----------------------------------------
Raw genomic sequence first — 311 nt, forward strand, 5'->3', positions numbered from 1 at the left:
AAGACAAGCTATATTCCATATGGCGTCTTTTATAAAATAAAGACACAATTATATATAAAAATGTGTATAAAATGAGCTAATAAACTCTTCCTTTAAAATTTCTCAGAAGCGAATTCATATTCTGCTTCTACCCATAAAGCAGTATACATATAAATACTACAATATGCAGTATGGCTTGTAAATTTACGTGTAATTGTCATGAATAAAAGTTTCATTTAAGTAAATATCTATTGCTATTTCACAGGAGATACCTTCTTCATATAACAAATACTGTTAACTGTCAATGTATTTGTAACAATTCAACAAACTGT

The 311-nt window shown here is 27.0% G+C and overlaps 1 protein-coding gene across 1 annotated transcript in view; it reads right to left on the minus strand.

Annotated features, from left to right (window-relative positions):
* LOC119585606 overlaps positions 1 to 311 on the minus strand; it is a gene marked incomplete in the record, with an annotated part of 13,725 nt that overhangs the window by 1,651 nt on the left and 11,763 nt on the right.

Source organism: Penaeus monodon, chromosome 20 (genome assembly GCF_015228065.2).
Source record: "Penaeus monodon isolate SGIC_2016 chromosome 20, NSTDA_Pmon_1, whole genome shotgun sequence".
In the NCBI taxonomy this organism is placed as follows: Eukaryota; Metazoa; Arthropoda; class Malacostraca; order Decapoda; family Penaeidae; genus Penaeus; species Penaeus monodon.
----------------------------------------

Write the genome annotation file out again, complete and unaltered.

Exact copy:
Raw genomic sequence first — 311 nt, forward strand, 5'->3', positions numbered from 1 at the left:
AAGACAAGCTATATTCCATATGGCGTCTTTTATAAAATAAAGACACAATTATATATAAAAATGTGTATAAAATGAGCTAATAAACTCTTCCTTTAAAATTTCTCAGAAGCGAATTCATATTCTGCTTCTACCCATAAAGCAGTATACATATAAATACTACAATATGCAGTATGGCTTGTAAATTTACGTGTAATTGTCATGAATAAAAGTTTCATTTAAGTAAATATCTATTGCTATTTCACAGGAGATACCTTCTTCATATAACAAATACTGTTAACTGTCAATGTATTTGTAACAATTCAACAAACTGT

The 311-nt window shown here is 27.0% G+C and overlaps 1 protein-coding gene across 1 annotated transcript in view; it reads right to left on the minus strand.

Annotated features, from left to right (window-relative positions):
* LOC119585606 overlaps positions 1 to 311 on the minus strand; it is a gene marked incomplete in the record, with an annotated part of 13,725 nt that overhangs the window by 1,651 nt on the left and 11,763 nt on the right.

Source organism: Penaeus monodon, chromosome 20 (genome assembly GCF_015228065.2).
Source record: "Penaeus monodon isolate SGIC_2016 chromosome 20, NSTDA_Pmon_1, whole genome shotgun sequence".
In the NCBI taxonomy this organism is placed as follows: Eukaryota; Metazoa; Arthropoda; class Malacostraca; order Decapoda; family Penaeidae; genus Penaeus; species Penaeus monodon.